traveling off sending off branches composed V. Fig.2. — composed of dark grey brilliant dolerite (2588) with glassy feldspar. — On the northern wall, the strata dip very regularly to NW as if tilted by this the slate here dips SW: & then have same strike with line of dyke: — (3) — About 18 inches wide composed of feldspathic rock blended with red particles very little smally crystalline (2589) followed for some distance the laminae strata of the calc: of slate & then suddenly bulging out, showed its true dyke-nature. — (4) a mass of narrow reticulated veins (evidently injected) composed of a strong mottled base with large layers of quartz & earthy feldspar (2590). — (5) dykes about 25 ft wide irregular chiefly composed of a very curious snow white stony feldspathic rock with large octagons of quartz (2592): part of the dyke was in a friable state of white friable powder. — Is not such material comes from volcano the origin of the white aluminous beds of Patagonia, Chiloe & here. — part of this dyke is constituted of same substance as the part a partially decomposed feldspathic greenstone base with large irregular crystals of feldspar & layers of quartz (2591). This dyke runs NW & SE, on its northern wall the slate dipped regularly to the NE by N, as if tilted by the dyke. — (6 & 7) dykes for 10 to 20 ft wide inclined composed and the last variety ( 2593 2591) & (8th) nearly the same
[word deleted] last was inclined & runs rather more E & W than NW & SE nearly W & E: all these last varieties strongly remind me of some of the dyke at north part of P. Tres Montes traversing the granite & mica slate. — I believe there to be more than these but had not time to examine them. —
3) other side
May be when that the extreme point of island has a bluff & [illeg] evidently formed by the upheaval of these slates:
But that the general direction is about NW & SE. & from this & similar position
are clearly perhaps are influenced by cleavage of slate, although very often having broken through its restraint:
I have said nothing about the stratification of the tertiary formation. — At northern part the dip is at about ∠ 30° to SW by S — seen in ship — satisfaction of dyke right across Island — seen by single lines of pebbles in fine sediment: some little curvilinear.
Again ridge of thick slate plain — perhaps horizontal & South extreme is formed by N by W dip generally. That [3d] one plain ? up to
more than nearly 40° — The upheaved not quite regular dip varies — basset edge curved — Clearly owing to paps such an extreme. — Form of Island protected by mica slate owing to degradation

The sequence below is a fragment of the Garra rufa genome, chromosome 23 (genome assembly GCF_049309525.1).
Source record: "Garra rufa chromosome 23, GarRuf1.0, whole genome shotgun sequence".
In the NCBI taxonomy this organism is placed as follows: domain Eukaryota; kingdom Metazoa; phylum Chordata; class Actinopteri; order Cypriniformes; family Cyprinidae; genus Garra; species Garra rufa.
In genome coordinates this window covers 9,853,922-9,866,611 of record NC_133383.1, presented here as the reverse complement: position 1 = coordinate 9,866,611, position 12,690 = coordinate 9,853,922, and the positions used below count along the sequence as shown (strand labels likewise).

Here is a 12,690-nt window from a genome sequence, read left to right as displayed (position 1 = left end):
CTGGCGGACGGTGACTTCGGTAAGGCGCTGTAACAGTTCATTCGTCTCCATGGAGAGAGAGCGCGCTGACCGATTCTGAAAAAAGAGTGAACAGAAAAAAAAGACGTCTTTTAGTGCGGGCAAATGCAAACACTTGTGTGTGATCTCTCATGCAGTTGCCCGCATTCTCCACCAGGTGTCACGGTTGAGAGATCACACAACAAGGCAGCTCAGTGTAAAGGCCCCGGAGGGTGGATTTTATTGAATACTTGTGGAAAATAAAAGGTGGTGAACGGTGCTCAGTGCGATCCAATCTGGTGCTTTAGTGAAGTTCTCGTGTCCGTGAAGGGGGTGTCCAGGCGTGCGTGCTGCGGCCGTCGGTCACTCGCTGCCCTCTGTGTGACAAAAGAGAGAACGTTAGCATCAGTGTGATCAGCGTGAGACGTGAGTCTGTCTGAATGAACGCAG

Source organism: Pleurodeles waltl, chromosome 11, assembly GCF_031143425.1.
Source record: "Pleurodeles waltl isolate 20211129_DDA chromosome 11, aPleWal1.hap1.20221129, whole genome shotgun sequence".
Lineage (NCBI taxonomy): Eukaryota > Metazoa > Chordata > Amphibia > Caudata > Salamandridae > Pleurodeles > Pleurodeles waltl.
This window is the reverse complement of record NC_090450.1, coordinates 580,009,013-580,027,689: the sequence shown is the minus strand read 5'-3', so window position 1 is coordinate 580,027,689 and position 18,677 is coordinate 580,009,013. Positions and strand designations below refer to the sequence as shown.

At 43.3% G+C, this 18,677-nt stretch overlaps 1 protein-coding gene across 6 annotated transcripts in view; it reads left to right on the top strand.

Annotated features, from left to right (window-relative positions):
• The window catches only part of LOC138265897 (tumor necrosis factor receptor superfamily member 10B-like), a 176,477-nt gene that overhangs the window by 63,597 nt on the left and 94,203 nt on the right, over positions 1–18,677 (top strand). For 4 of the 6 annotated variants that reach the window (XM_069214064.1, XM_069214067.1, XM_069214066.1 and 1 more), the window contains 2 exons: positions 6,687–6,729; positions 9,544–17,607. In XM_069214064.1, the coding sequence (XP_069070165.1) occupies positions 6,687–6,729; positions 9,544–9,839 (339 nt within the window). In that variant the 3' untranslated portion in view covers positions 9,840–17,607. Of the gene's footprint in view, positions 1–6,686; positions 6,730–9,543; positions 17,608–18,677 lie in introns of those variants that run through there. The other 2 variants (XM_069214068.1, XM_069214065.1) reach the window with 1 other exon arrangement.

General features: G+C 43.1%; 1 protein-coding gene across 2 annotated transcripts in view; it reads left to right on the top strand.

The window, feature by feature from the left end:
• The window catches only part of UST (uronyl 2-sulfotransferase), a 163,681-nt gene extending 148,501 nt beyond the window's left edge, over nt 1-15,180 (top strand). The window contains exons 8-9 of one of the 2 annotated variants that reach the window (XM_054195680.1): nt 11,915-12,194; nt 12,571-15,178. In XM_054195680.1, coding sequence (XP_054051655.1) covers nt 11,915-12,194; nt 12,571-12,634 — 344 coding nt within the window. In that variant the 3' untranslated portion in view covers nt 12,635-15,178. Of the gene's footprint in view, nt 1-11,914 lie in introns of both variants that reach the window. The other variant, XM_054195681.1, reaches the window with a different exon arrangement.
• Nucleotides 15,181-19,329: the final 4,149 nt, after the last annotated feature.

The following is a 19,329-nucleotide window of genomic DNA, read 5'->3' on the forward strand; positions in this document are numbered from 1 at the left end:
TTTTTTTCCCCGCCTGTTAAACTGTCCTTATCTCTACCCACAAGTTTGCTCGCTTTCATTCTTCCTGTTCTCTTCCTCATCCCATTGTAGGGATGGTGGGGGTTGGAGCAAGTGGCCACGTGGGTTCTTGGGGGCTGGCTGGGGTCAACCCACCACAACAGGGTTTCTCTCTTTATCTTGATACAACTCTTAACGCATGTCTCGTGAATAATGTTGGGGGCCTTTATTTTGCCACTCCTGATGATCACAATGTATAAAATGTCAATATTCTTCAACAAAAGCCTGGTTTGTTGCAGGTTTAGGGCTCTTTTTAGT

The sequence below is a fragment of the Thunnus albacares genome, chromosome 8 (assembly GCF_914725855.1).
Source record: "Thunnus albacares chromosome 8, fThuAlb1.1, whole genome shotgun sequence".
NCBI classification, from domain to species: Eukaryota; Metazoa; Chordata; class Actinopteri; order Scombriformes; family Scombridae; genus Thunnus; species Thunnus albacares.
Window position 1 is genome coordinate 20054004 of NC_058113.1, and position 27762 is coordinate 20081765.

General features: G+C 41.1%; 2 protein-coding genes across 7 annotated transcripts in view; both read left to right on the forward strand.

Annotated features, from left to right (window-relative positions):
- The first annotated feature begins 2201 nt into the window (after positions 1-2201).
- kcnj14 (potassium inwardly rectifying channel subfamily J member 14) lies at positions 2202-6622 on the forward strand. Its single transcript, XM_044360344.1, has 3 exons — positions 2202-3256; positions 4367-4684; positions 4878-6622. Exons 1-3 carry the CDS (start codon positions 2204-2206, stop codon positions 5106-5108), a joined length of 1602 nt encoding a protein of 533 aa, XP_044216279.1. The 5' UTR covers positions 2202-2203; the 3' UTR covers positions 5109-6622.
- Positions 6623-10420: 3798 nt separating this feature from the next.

The fourth band of disturbance in S. America.
[sketch] ؟ Whether irregularity in direction of slate here & at Valdivia may be owing to these having been horizontal & so showing better the results of elevations & violence: the presumption is drawn for small regular dip seen near
the some of the dykes
Tilting beneath the sea
All part of tilt at Concepcion: beds deposited on mica slate
page in pencil except 'of island' and 'perhaps are' and 'Whether irregularity ...some of the dykes' in ink
Elevation — sorts of shells — at least 400 ft
Trochus. full of carb. Concholepas — Balanus. fissurella. Mytilus. —
The fact that only the northern part of Island is composed of the mica slates seems probably owing to their elevations by this system of dykes — Their direction to a certain degree has been apparently influenced by the strike of the cleavage, although very often breaking through the constraint of the laminae. —
In At northern boundary part of Island the slates dip NE. At Near to the extreme southern dyke it would appear dips to opposite direction S to SW. — It would almost appear like an anticlinal line; the band where dykes are most numerous being the axis. — I do not feel certain, for the dip is so very variable as is seen in proximity with the quartz veins: but the fact is worthy of attention, for in no locality to the South could I find any sort of proof in the older slates of such upheaval. Here the tertiary strata will prove such to have taken place & of course it is probable in every locality. age of dyke diff. mineralogical structure — supposed nearly horizontal laminae of slate. —
necessary to represent elevation.
form of island protection —
Could not see any alteration in neighbouring slates
Elevation — sorts of shells — at least 400 ft] in pencil
form of island protection —] in pencil
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Citation: John van Wyhe, editor. 2002-. The Complete Work of Charles Darwin Online. (http://darwin-online.org.uk/)